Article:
As another general election nears, at least two of Barbados’ newest political parties are ready to sign on to a code of conduct in keeping with outgoing Catholic Bishop Jason Gordon’s suggestion.
Leader of the United Progressive Party (UPP) Lynette Eastmond and founder of Solutions Barbados Grenville Phillips II told Barbados TODAY they had no difficulty conforming to the proposed code, which is aimed at reducing mudslinging and character attacks in the lead up to the poll, constitutionally due by the middle of next year.
In response to Minister of Finance Chris Sinckler’s claim that the upcoming general election “is going to be easily the nastiest campaign” ever fought in Barbados and Democratic Labour Party stalwart Derek Alleyne’s contention that it would be the mother of all political battles in which “who lives with whom is going to come up as part of the election campaign”, Gordon, who is Archbishop-elect of the Catholic Church of Trinidad and Tobago and will soon be returning to his homeland, suggested last week that all parties here should sign an election code of conduct.
However, both the incumbent DLP and the main Opposition Barbados Labour Party have expressed reservations in doing so.
DLP General Secretary George Pilgrim told Barbados TODAY that while some members of the ruling party had views on the matter, a policy position had not yet been taken on the matter.
“Such a matter has not occupied the attention of the party’s executive yet. Derek Alleyne’s view is Derek’s view. No one should hold the party to Alleyne’s view,” Pilgrim said in seeking to distance the DLP from the stalwart’s controversial remarks.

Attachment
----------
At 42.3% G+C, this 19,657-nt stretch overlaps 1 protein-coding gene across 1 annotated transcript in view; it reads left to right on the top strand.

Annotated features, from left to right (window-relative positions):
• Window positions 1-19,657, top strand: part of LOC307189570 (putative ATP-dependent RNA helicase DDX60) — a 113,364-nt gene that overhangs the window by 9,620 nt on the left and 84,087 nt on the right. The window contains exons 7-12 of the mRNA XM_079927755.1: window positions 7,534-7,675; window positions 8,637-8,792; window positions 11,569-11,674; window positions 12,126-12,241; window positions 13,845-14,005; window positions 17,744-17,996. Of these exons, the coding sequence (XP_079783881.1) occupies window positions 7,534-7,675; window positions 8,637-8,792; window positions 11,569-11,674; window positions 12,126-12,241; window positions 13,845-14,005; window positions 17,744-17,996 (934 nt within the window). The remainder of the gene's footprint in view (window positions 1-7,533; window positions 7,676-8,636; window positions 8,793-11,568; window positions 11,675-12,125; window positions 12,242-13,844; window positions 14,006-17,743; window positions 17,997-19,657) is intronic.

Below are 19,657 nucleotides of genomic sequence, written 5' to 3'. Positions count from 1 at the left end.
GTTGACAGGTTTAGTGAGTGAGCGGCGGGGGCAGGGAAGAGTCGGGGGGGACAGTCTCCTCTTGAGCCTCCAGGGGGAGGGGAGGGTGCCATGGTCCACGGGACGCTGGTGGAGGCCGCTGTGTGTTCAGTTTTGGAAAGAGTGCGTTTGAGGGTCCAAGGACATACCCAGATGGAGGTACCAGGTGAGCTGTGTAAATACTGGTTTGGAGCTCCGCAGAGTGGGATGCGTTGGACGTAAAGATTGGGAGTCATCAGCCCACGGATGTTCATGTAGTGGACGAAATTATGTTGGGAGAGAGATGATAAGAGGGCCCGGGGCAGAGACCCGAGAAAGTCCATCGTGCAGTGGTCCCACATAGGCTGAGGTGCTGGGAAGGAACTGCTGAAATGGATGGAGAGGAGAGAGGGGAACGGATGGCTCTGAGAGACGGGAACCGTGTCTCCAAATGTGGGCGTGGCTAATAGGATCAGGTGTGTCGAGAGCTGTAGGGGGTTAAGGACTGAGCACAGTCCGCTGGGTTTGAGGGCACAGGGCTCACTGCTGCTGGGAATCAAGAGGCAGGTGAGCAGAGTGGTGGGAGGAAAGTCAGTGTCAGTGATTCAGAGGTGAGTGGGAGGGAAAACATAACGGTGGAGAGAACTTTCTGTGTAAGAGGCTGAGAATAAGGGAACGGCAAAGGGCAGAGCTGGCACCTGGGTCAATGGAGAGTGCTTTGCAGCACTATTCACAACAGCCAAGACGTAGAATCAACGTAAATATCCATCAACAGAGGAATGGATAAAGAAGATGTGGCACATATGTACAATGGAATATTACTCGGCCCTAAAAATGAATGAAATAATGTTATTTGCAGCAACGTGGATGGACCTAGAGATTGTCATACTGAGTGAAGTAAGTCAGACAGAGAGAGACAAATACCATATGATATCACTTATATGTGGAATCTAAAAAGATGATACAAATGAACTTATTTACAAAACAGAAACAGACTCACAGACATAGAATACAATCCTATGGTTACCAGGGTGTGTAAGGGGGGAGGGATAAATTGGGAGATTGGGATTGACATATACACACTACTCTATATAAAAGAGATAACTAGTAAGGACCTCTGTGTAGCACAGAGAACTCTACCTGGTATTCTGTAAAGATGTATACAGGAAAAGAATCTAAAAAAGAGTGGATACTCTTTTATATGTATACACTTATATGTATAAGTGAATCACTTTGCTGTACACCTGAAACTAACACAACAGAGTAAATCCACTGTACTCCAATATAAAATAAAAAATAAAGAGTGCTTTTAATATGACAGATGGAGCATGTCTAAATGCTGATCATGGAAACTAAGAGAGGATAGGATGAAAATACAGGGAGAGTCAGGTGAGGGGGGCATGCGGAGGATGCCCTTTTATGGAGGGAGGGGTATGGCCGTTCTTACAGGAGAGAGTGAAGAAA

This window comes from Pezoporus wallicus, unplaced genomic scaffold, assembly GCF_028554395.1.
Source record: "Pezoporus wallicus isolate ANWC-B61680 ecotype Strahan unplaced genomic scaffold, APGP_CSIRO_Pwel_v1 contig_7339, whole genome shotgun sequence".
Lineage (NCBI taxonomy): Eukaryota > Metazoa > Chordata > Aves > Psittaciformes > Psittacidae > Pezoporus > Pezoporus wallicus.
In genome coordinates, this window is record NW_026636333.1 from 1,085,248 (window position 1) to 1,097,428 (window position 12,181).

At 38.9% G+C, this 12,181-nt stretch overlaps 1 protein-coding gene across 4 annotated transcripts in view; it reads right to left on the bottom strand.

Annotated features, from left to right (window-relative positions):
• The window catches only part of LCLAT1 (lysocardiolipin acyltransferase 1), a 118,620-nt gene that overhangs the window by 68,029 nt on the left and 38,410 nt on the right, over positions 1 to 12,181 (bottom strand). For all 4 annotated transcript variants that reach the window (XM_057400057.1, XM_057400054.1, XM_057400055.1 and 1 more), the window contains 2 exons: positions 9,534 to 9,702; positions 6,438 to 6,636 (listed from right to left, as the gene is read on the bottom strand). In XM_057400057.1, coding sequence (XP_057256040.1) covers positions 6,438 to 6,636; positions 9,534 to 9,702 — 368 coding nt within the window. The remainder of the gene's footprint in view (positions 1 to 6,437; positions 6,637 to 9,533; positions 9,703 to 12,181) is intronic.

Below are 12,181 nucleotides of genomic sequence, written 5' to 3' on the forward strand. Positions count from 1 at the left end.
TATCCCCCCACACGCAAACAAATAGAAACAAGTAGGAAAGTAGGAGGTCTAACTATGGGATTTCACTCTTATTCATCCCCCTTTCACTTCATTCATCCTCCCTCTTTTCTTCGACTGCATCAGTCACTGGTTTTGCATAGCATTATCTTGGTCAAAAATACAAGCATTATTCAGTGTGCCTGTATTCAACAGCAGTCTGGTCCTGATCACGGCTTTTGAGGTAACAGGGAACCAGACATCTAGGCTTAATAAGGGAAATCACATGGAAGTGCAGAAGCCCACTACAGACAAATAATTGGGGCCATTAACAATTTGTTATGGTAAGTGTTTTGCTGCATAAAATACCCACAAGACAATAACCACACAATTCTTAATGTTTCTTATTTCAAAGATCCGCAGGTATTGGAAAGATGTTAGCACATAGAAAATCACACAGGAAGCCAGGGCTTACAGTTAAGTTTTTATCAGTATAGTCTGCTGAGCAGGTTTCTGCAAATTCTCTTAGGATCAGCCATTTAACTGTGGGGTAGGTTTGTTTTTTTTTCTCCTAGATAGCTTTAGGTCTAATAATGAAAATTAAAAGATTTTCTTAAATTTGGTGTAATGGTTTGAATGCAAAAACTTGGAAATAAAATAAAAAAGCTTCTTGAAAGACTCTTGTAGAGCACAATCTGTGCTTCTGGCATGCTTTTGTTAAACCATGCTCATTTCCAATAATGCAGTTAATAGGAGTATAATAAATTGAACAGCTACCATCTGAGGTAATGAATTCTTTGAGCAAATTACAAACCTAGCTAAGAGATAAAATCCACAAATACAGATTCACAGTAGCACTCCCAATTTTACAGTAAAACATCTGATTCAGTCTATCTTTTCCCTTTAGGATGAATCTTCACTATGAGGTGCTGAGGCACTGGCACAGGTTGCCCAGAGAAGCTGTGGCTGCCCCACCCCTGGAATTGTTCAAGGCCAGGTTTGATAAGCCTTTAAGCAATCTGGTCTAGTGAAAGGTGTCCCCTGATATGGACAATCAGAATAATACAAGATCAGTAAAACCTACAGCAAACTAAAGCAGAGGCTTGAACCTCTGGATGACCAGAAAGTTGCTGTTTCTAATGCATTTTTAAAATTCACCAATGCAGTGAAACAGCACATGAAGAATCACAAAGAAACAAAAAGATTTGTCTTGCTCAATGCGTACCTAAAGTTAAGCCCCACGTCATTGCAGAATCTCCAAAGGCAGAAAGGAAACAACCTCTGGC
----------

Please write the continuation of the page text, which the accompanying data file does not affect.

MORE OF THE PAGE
Meanwhile BLP General Secretary Dr Jerome Walcott declined to comment on the Bishop’s call.
However, during a brief interview with Barbados TODAY, UPP Leader Eastmond said: “I do not have a difficulty in signing on to an election code of conduct.
However, she was not convinced that a code would have the effect of cleaning up the election campaign.
“I am quite sure I have seen a code of conduct signed in the past, but nobody behaved any differently. People behaved just as they did in the past,” she said.
However, the leader of Solutions Barbados suggested that a political code could be useful, even though he argued that it should not be necessary given that politicians on all sides were “honourable men and women”.
While stressing that those who aspire to hold political office should display nothing less than honourable behaviour, Phillips said: “I will support it and willingly sign it, but we have to see what it contains. We in Solutions Barbados do not believe that you should go on a platform and engage in personal attacks.”
“The Archbishop should not only propose the code of conduct, but provide a draft so that we could consider it and agree to it.
“We must get away from just saying what we need to do without detailing how we need to execute it,” the political leader added.
When contacted, leader of the Citizens Action Partnership, Wendell Callender, said he was not aware of the Bishop’s call; therefore he could not make an informed comment. Barbados Integrity Movement (BIM) leader Neil Holder could not be reached for comment.